Rickets is most frequent in youngsters, who may have low vitamin D levels owing to a poor diet or a condition (such as celiac disease) that makes the body's absorption of vitamin D and calcium problematic. Rickets can cause bone malformations including bowlegs, knock-knees, an enlarged cranium, and an irregular spine curvature. It can also induce weakness.

    The treatment will seek to increase the individual's calcium, phosphate, and vitamin D consumption. A doctor will generally prescribe vitamin D supplements based on the underlying problem.

    They may also recommend:

    • Increasing exposure to sunlight
    • Making dietary changes
    • Taking fish oil
    • Getting more exposure to UVB light
    • Consuming calcium and phosphorus

    Dietary measures

    If rickets results from a poor diet, a doctor may prescribe:

    • Daily calcium and vitamin D supplements
    • An annual vitamin D injection (if a person cannot take supplements orally)
    • A diet plan that focuses on foods rich in vitamin D

    To add vitamin D to the diet, a person can consume:

    • Eggs
    • Cod liver oil
    • Oily fish, such as salmon, tuna, sardines, and swordfish
    • Vitamin D-fortified foods, such as milk, some juices, many cereals, some brands of margarine, and some soy milk products
    • Beef liver

    Most youngsters may avoid rickets by making dietary modifications and spending time outside each day.




    Polydactyly, or extra digits, is the most common congenital limb malformation. This deformity is divided into three types: preaxial, central, and postaxial.

    • Preaxial polydactyly is the presence of an additional thumb or great toe. The symptoms range from a wide or duplicated distal phalange to total digit duplication. It can occur alone, possibly with autosomal dominant inheritance, or it can be part of a number of genetic syndromes, such as acrocallosal syndrome (with developmental delay and corpus callosum defects), Carpenter and Pfeiffer syndromes (with craniosynostosis), Fanconi and Diamond-Blackfan anemias, and Holt-Oram syndrome.
    • Central polydactyly is an uncommon condition characterized by the duplication of the ring, middle, and index fingers. It is linked to syndactyly and cleft hand. The vast majority of instances are syndromic in nature.
    • The most prevalent type of polydactyly is postaxial polydactyly, which involves an additional finger on the ulnar/fibular side of the limb. The additional finger is usually rudimentary, although it can be fully developed. This kind of polydactyly is frequently an isolated condition in persons of African origin. It is more commonly linked with a syndrome of several congenital malformations or chromosomal disorders in other groups.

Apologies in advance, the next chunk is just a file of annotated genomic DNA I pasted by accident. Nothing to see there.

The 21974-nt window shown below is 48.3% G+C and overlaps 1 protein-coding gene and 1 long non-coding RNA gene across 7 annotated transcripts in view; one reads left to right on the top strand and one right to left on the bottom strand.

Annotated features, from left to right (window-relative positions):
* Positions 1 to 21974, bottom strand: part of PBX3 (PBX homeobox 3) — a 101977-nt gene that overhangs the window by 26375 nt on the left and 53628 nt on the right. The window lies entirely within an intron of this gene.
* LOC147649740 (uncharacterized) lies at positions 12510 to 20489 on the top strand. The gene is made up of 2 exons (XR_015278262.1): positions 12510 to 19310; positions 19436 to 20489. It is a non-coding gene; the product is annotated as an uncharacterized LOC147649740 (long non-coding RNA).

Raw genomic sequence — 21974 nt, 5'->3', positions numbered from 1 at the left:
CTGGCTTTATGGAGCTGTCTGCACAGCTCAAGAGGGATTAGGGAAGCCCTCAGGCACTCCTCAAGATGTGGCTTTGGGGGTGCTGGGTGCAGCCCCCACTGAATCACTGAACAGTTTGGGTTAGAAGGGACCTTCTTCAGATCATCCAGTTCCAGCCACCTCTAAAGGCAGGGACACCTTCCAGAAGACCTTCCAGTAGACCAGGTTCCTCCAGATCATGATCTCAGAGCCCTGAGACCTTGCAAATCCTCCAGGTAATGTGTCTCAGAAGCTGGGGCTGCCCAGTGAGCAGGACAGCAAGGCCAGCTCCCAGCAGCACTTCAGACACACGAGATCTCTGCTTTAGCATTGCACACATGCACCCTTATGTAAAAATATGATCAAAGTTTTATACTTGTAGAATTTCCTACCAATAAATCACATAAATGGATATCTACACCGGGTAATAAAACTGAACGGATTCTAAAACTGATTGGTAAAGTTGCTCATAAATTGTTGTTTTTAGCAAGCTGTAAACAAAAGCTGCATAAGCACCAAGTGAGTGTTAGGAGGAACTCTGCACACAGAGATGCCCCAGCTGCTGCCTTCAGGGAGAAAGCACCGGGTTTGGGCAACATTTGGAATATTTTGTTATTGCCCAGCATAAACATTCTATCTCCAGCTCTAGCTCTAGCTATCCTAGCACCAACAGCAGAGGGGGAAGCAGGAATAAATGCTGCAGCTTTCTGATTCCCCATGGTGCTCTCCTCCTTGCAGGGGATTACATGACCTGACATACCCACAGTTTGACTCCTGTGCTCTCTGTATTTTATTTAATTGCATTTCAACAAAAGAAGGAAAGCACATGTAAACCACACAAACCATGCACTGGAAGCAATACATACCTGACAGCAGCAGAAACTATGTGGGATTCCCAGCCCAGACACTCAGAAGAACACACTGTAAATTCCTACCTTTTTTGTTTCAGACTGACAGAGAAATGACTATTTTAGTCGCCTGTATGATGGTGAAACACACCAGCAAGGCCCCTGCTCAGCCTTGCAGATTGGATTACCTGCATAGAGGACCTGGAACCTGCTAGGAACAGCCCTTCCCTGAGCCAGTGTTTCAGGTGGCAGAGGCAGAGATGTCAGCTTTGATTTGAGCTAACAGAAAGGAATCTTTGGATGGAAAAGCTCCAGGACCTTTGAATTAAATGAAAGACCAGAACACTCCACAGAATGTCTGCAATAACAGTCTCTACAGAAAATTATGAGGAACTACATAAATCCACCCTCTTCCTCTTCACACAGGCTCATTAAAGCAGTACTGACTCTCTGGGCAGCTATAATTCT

Webbing or fusing of fingers or toes is referred to as syndactyly. There are several kinds, with the majority following an autosomal dominant inheritance pattern. Simple syndactyly includes just soft tissue fusion, whereas complicated syndactyly contains bone fusion as well. Apert syndrome is characterized by complex syndactyly (with craniosynostosis). In oculo-dento-digital dysplasia, syndactyly of the ring and tiny fingers is prevalent. Smith-Lemli-Opitz syndrome is characterized by syndactyly of the second and third toes, as well as a number of other congenital malformations.


    Bone deformity as a result of trauma

    malunited fractures

    Fractures that heal at an unusual angle are one example. Malunions are also known as malunited fractures. They do not always create difficulties in the short term, but they can cause problems in the adjacent joints because the 'wear and tear' and stress on the joint is not distributed evenly across the joint.

    A malunion can sometimes cause the limb to seem shorter. A limp caused by a malunion in the leg can also cause back pain owing to the tilt when walking or standing.


    Treatment of Congenital Limb Abnormalities

    Treatment of Congenital Limb Abnormalities

    Surgical methods are used to treat polydactyly and syndactyly. Prosthetic devices are particularly beneficial for lower-limb inadequacies and entirely or nearly completely absent upper limbs for treating missing or hypoplastic limbs. If there is any activity in an arm or hand, regardless of the severity of the abnormality, working ability must be extensively evaluated before a prosthesis or surgical operation is proposed. Amputation of any limb or portion of a limb for therapeutic purposes should be undertaken only after assessing the functional and psychological ramifications of the loss and when amputation is required to fit a prosthesis.

    An upper-limb prosthesis should be developed to meet as many demands as feasible in order to reduce the number of components. Children are more likely to utilize a prosthesis effectively if it is installed early in their development and forms an intrinsic part of their body and body image. Devices employed in infancy should be as basic and long-lasting as feasible; for example, a hook rather than a bioelectric arm. Most children with congenital amputations enjoy normal lives with good orthopedic and auxiliary assistance.



    Bow legs and knock knees are the most frequent types of limb malformation in children. Limb deformity can also arise in children or adults as a result of an infection or an improperly healed fracture. While certain disorders usually cure on their own as a child develops, some limb issues might interfere with walking if not addressed.